Keith’s take: Curry. The Colonels won their final three after an 0-7 start, but it was slightly misleading, because two of the wins were against 1-9 Nichols and 3-6 Maine Maritime. To start 2015 off right, Curry must win under the lights on Friday night at Bridgewater State, which brings back seven on each side of the ball from a 5-5 team. The Colonels have about the same number of starters back, and the benefit of unfamiliarity; The schools, not far from one another in Massachusetts, south of Boston, did not play last season.
Ryan Tipps
Ryan’s take: Rowan. The Profs ended the last regular season with three straight wins, a share of the NJAC conference title and a trip to the playoffs. But also like last year, they’ll kickoff another season going up against Widener. The thoroughly battle-tested Pride are shaping up to be just as formidable as they proved to be in 2014, and the Profs are going to have a tough go of it right from the start.
Pat Coleman
Pat’s take: Morrisville State (vs. St. Lawrence). This is the week we’ll get to find out how much of the Mustangs’ 2014 surge was the Lemar Johnson show. Meanwhile, St. Lawrence has legitimate reasons to think it can contend for the playoffs, and not in a 5-5, manage-to-snag-the-automatic-bid way. SLU slipped early last season but isn’t likely to let that happen again.

Which lopsided matchup would you most like to be more competitive?

Keith McMillan
Keith’s take: No.13 Johns Hopkins at Randolph-Macon. In Week 1 last year, my alma mater was a seven-win team with its star quarterback back, going up to face the perennially ranked Blue Jays. They lost, 42-3. The quarterback is now a member of the coaching staff. And Johns Hopkins is still ranked 13th. Do I need more than that?
Ryan Tipps
Ryan’s take: Guilford at Greensboro. I’m certainly not begrudging Guilford for stepping up its game and showing on the field that it is ready and determined to make a playoff run this fall. But this crosstown rivalry represents something more than just a W or an L for the teams — it’s also charity event known as the Gate City Soup Bowl. People who come get their admission fee waived if they bring canned goods to donate. Success of the food drive means getting people to the stadium; getting them to the stadium means presenting them with an exciting game to watch. Guilford has owned most of the history of this series, capped with last year’s 52-0 victory. It would be fun to see these two teams grind out a close matchup in this 19th meeting, but I fear that may not come to pass.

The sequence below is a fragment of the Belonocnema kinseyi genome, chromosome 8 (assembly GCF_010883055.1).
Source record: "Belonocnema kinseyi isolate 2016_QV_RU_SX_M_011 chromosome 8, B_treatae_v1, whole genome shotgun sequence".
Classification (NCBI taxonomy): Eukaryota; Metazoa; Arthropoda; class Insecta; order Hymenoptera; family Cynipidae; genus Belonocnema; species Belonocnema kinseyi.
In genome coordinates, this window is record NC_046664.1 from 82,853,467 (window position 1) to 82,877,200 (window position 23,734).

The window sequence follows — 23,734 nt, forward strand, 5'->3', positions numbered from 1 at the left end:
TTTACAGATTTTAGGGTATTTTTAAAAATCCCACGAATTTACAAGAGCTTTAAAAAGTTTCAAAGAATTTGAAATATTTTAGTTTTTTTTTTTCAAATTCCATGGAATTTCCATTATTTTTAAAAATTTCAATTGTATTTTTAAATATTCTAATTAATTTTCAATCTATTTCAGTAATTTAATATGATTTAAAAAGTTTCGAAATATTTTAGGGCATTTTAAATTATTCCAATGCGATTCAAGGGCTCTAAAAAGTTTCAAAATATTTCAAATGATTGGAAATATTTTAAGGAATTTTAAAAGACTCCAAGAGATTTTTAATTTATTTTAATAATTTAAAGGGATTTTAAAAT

Pat Coleman
Pat’s take: Bethany at No. 2 Mount Union. I mean, just for variety’s sake. Let’s see the new Mount Union offense put through its paces for more than a couple of quarters. Not expecting anything outlandish, but wouldn’t it be nice to see the Machine need to disengage the cruise control?

Pick a color: Green or yellow

Keith McMillan
Keith’s take: Yes. We’ll be watching to see if Illinois Wesleyan (green) is a CCIW challenger, in its opener against usually-the-class-of-the-HCAC Franklin (yellow). Since I’m supposed to choose, give me our preseason No. 59 IWU, with its eight returning starters on offense and nine on D, in a mild upset over No. 50. Kickoff projected the Titans to go 8-2 off a 4-6 2014.
Ryan Tipps
Ryan’s take: Green, of Belhaven. Good riddance to the NAIA and welcome to Division III! And, of course, welcome back to D-III Coach Mumme. It’s likely the Blazers will begin their tenure here with a win.
Pat Coleman